MTA: Two key East Side Access contracts awarded

The East Side Access project is connecting the

The East Side Access project is connecting the LIRR to a new passenger concourse underneath Grand Central Terminal. This photo shows an update on the status of construction on the Manhattan side of the project, as of June 2013. (Credit: MTA / Patrick Cashin)

The MTA has awarded two key East Side Access contracts to put the finishing touches on newly dug tunnels and install communications systems in the Long Island Rail Road's future Grand Central Terminal concourse.

The two contracts, valued at about $628 million, will see companies line 10,000 feet of new tunnels stretching from Queens to Manhattan's East Side with concrete walls, and also put in telephone, two-way radio, public address, digital signage and fire detection systems in Grand Central, the Metropolitan Transportation Authority said Wednesday.

"The work to be performed through these contracts will significantly advance East Side Access, the most complex and largest transportation infrastructure project underway in North America," said Michael Horodniceanu, president of MTA Capital Construction. "When Long Island Rail Road riders come to Grand Central, the systems that will be put in place through these contracts will serve as an unseen backbone making train service possible."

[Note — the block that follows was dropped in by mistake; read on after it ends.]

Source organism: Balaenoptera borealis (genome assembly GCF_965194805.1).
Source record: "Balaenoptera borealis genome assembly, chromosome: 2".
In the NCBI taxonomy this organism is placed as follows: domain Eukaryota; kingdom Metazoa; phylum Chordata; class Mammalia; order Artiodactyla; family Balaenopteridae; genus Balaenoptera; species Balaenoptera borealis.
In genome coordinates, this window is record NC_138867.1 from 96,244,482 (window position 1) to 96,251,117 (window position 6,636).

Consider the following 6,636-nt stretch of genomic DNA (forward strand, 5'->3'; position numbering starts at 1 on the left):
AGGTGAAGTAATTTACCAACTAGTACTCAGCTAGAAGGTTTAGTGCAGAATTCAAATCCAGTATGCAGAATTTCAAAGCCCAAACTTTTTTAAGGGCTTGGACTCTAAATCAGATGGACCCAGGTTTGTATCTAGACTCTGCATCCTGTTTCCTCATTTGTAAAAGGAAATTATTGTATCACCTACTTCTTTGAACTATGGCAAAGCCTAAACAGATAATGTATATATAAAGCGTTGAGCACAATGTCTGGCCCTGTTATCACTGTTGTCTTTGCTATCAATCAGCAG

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New Rochelle-based Totor Perini Corp. won the $333.6 million contract to install the communications systems and other infrastructure support, including ventilation, tunnel drainage, tunnel lighting, plumbing and fire protection.

Frontier-Kemper Constructors, of Sylmar, Calif., was awarded a $294 million contract to build the tunnels' concrete lining, including embedded mechanical, electrical and plumbing systems. The company will also rehabilitate the 40-year-old 63rd Street Tunnel through which LIRR trains will travel as part of East Side Access and perform other work at new ventilation facilities for the project.

East Side Access will link the LIRR to Grand Central Terminal with the goal of saving about 160,000 daily riders up to 40 minutes a day in their commutes. The "mega-project," as the MTA has referred to it, has been beset with delays and cost overruns since work began in 2001. The Federal Transit Administration recently predicted the effort would not be completed until September 2023 and at a cost of nearly $11 billion -- more than twice the MTA's original projection.

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